For Immediate Release
Wednesday, March 11, 2015
MEDIA CONTACT: Tom Ackerman (701) 355-8002

BISMARCK, ND — “Dark, devious and delightfully droll,” that’s how University of Mary’s new Visiting Professor of Theater, Dan Bielinski, describes his unique interpretation of the longest-running play in history — Agatha Christie’s “The Mousetrap.”

The Mousetrap, which has run continuously for 63 years on the West End in London, totaling over 25,000 performances, will come to Mary on Thursday, April 16, and Friday, April 17, 7:30 p.m., followed by a double feature Saturday, April 18, at 2 p.m., and 7:30 p.m., inside Arno Gustin Hall on the University of Mary campus. For a sneak peek check out this thrilling trailer created by Bielinksi and Marek Dojs (Doyce), associate professor of communication at Mary: theatre.umary.edu.

Using a pun that fits here, for Bielinski, there’s nothing like starting his new role with a “bang.” After all, this is Agatha Christie, so there’s plenty of room in this two-hour theater performance for simultaneously wielding prop pistols and candid comedy.

“The Mousetrap” features the perfect setting for a suspenseful murder mystery. While a blizzard rages outside, eight strangers trapped in a boarding house listen to a radio announcement that a murder has been committed in a nearby village. Then the lights go out, and a murder happens right in their midst. They realize that the murderer must in fact be in the house – the murderer is one of them. Unexpected alliances and bitter betrayals take place as the characters try desperately to save their own lives and keep their dark secrets hidden. When a policeman arrives from out of nowhere, he must work to discover who the murderer is before he or she strikes again. The only clue is that the murderer has an obsession with the children’s nursery rhyme “Three Blind Mice.”

“’The Mousetrap’ has wonderfully colorful, comical characters but, at the same time, it has a real menace and darkness to it,” said Bielinski. “This particular production will try to capture both the terrific sense of humor that Agatha Christie had, and also her real sense for the macabre and the less pleasant side of human nature. Often, when British period pieces are performed in the U.S., they become dry, lifeless, and dull. This won’t be the case for our production. I think both the student body and the community will be surprised by the humanity, humor, and rawness of our ‘Mousetrap.’ It will be a terrifically fun thriller, and I think our Bismarck audience will love it.”

“I think ‘The Mousetrap’ is an amazing play because there are so many character layers,” said Ann Borow, an English major from Winfield, IL, who plays Miss Casewell. “Every one of us has worked hard to embody these people, and to learn each part of them. I really enjoy playing my character because she has so much depth and is a strong, confident, and independent woman. I like to think that the two of us have many similarities, and that’s pretty awesome to.”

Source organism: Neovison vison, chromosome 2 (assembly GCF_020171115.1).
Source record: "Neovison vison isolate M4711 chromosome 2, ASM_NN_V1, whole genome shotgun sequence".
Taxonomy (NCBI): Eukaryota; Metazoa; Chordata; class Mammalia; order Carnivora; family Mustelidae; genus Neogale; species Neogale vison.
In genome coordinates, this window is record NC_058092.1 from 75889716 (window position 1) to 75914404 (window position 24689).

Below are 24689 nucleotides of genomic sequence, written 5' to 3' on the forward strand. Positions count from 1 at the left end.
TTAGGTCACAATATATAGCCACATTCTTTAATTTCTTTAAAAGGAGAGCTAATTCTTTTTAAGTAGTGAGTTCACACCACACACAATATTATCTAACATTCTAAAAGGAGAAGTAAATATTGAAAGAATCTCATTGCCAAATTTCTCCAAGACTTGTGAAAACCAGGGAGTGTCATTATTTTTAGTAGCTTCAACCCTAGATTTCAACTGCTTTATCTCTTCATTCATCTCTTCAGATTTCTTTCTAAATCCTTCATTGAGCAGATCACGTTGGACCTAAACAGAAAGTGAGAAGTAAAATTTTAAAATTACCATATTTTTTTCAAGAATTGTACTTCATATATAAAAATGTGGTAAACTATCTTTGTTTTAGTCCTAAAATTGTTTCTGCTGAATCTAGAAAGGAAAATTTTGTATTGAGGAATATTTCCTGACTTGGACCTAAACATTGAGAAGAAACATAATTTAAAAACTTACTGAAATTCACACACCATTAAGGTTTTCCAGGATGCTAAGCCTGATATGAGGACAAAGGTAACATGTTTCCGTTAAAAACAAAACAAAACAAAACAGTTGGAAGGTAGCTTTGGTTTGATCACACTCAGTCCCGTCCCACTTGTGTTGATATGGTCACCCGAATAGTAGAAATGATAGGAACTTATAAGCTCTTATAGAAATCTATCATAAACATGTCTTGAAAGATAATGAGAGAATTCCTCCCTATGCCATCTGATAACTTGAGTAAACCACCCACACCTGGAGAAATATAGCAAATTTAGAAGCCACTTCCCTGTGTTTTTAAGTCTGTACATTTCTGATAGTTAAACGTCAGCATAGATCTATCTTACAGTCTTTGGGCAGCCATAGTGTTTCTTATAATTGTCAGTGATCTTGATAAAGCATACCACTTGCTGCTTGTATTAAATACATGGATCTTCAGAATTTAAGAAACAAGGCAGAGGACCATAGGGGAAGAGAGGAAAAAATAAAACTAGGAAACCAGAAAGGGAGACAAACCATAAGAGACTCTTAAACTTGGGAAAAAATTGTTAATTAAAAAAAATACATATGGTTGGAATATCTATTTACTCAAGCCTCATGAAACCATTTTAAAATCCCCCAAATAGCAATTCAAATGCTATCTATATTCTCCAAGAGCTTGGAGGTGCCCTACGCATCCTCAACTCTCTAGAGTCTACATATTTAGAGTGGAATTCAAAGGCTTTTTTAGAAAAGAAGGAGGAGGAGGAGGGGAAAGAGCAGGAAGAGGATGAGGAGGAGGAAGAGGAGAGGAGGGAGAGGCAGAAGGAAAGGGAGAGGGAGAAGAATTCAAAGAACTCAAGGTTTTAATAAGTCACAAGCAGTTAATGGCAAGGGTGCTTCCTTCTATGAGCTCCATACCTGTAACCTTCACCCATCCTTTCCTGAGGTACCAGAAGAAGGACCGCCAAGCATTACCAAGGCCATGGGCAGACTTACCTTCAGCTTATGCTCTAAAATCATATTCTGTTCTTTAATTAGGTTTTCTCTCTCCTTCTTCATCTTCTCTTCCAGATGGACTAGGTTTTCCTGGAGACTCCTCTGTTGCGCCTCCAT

“It’s fun and frightening,” added Rachel Morrison, an elementary education major from Aberdeen, SD, whose character is Mollie Ralston. “This show has been running for more than 60 years. If it’s good enough to keep going for that long, it’s something you don’t want to miss.”

It’s for all those reasons and then some that Bielinski chose “The Mousetrap” as his premiere production at Mary. “I think it’s a piece that showcases how multi-faceted a theatrical production can be – how it can move audiences on so many different levels. I think ‘The Mousetrap’ is a piece that will make students fall in love with theater.”

Fall in love with theater, similar to the way Bielinski did as a senior in high school — not all that long ago. As an introverted teenager, he was reluctantly dragged into a production that suddenly allowed him to express himself creatively in ways he didn’t think possible.

“It was a liberating and thrilling experience,” added Bielinski, who earned his M.F.A. from Columbia University in New York City. “When I went to college, I started creating my own opportunities, directing and acting in my own university productions as well as in professional opera and regional theater.”

All that experience led to more and more opportunities for Bielinski as an actor and director in New York City (www.danbielinski.wix.com/actor). There, he co-starred in HBO’s “The Leftovers.” He’s had leading roles in feature films and television pilots and performed frequently in off-Broadway theatrical productions.

So, with so much already accomplished by this young actor and director, what drew him from the big stage of New York to the small stage of North Dakota and a new role at the University of Mary?

“I decided to take a few days to visit the school. I was blown away by its strong Catholic identity, the caliber of the students, and the dedication of the faculty,” stated Bielinski. “It is a truly beautiful place. The prospect of being a part of this remarkable vision became really attractive to both me and my wife.”

So, the curtain will rise once again on not only one of the world’s classic productions, but also on the new era of Daniel Bielinski — who’s trying to take theater production to a new level at the University of Mary based on his wide spectrum of experience and those same personal Christian, Catholic and Benedictine beliefs that lured him to this lead role on the prairie.